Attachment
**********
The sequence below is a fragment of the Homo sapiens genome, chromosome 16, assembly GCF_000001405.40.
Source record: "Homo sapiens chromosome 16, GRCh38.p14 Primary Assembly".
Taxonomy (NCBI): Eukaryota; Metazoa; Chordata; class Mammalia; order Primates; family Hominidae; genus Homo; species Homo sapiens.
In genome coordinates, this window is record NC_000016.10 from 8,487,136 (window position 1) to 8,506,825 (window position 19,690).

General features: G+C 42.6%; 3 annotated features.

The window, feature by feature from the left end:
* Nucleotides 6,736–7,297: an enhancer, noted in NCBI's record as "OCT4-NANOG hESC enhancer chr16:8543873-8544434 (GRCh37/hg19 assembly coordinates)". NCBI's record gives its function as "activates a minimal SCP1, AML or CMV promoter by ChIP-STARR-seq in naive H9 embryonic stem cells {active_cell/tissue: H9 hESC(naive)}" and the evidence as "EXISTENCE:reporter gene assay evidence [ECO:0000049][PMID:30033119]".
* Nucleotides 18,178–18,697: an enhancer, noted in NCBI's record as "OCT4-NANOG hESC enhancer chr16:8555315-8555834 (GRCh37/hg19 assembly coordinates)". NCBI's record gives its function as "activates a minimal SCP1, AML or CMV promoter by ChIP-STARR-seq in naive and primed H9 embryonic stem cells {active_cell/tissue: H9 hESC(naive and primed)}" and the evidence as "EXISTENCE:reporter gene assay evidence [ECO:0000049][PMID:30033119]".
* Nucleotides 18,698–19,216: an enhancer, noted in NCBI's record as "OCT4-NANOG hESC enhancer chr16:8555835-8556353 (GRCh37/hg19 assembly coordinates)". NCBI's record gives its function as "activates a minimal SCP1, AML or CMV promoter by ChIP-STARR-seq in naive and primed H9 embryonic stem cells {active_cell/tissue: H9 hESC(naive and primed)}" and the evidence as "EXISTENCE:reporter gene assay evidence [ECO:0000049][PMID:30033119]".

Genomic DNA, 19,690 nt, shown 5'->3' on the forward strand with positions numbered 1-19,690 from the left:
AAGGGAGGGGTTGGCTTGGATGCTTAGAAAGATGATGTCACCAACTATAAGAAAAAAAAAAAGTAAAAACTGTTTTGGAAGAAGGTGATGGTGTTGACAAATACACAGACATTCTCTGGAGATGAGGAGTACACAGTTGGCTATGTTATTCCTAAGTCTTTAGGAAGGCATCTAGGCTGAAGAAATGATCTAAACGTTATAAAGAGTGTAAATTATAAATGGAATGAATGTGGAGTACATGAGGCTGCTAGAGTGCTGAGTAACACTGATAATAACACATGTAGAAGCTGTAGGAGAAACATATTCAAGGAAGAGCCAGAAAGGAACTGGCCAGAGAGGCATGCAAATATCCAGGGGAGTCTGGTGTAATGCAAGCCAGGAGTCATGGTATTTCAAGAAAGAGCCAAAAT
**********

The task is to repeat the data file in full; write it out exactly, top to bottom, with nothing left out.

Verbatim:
The sequence below is a fragment of the Homo sapiens genome, chromosome 16, assembly GCF_000001405.40.
Source record: "Homo sapiens chromosome 16, GRCh38.p14 Primary Assembly".
Taxonomy (NCBI): Eukaryota; Metazoa; Chordata; class Mammalia; order Primates; family Hominidae; genus Homo; species Homo sapiens.
In genome coordinates, this window is record NC_000016.10 from 8,487,136 (window position 1) to 8,506,825 (window position 19,690).

General features: G+C 42.6%; 3 annotated features.

The window, feature by feature from the left end:
* Nucleotides 6,736–7,297: an enhancer, noted in NCBI's record as "OCT4-NANOG hESC enhancer chr16:8543873-8544434 (GRCh37/hg19 assembly coordinates)". NCBI's record gives its function as "activates a minimal SCP1, AML or CMV promoter by ChIP-STARR-seq in naive H9 embryonic stem cells {active_cell/tissue: H9 hESC(naive)}" and the evidence as "EXISTENCE:reporter gene assay evidence [ECO:0000049][PMID:30033119]".
* Nucleotides 18,178–18,697: an enhancer, noted in NCBI's record as "OCT4-NANOG hESC enhancer chr16:8555315-8555834 (GRCh37/hg19 assembly coordinates)". NCBI's record gives its function as "activates a minimal SCP1, AML or CMV promoter by ChIP-STARR-seq in naive and primed H9 embryonic stem cells {active_cell/tissue: H9 hESC(naive and primed)}" and the evidence as "EXISTENCE:reporter gene assay evidence [ECO:0000049][PMID:30033119]".
* Nucleotides 18,698–19,216: an enhancer, noted in NCBI's record as "OCT4-NANOG hESC enhancer chr16:8555835-8556353 (GRCh37/hg19 assembly coordinates)". NCBI's record gives its function as "activates a minimal SCP1, AML or CMV promoter by ChIP-STARR-seq in naive and primed H9 embryonic stem cells {active_cell/tissue: H9 hESC(naive and primed)}" and the evidence as "EXISTENCE:reporter gene assay evidence [ECO:0000049][PMID:30033119]".

Genomic DNA, 19,690 nt, shown 5'->3' on the forward strand with positions numbered 1-19,690 from the left:
AAGGGAGGGGTTGGCTTGGATGCTTAGAAAGATGATGTCACCAACTATAAGAAAAAAAAAAAGTAAAAACTGTTTTGGAAGAAGGTGATGGTGTTGACAAATACACAGACATTCTCTGGAGATGAGGAGTACACAGTTGGCTATGTTATTCCTAAGTCTTTAGGAAGGCATCTAGGCTGAAGAAATGATCTAAACGTTATAAAGAGTGTAAATTATAAATGGAATGAATGTGGAGTACATGAGGCTGCTAGAGTGCTGAGTAACACTGATAATAACACATGTAGAAGCTGTAGGAGAAACATATTCAAGGAAGAGCCAGAAAGGAACTGGCCAGAGAGGCATGCAAATATCCAGGGGAGTCTGGTGTAATGCAAGCCAGGAGTCATGGTATTTCAAGAAAGAGCCAAAAT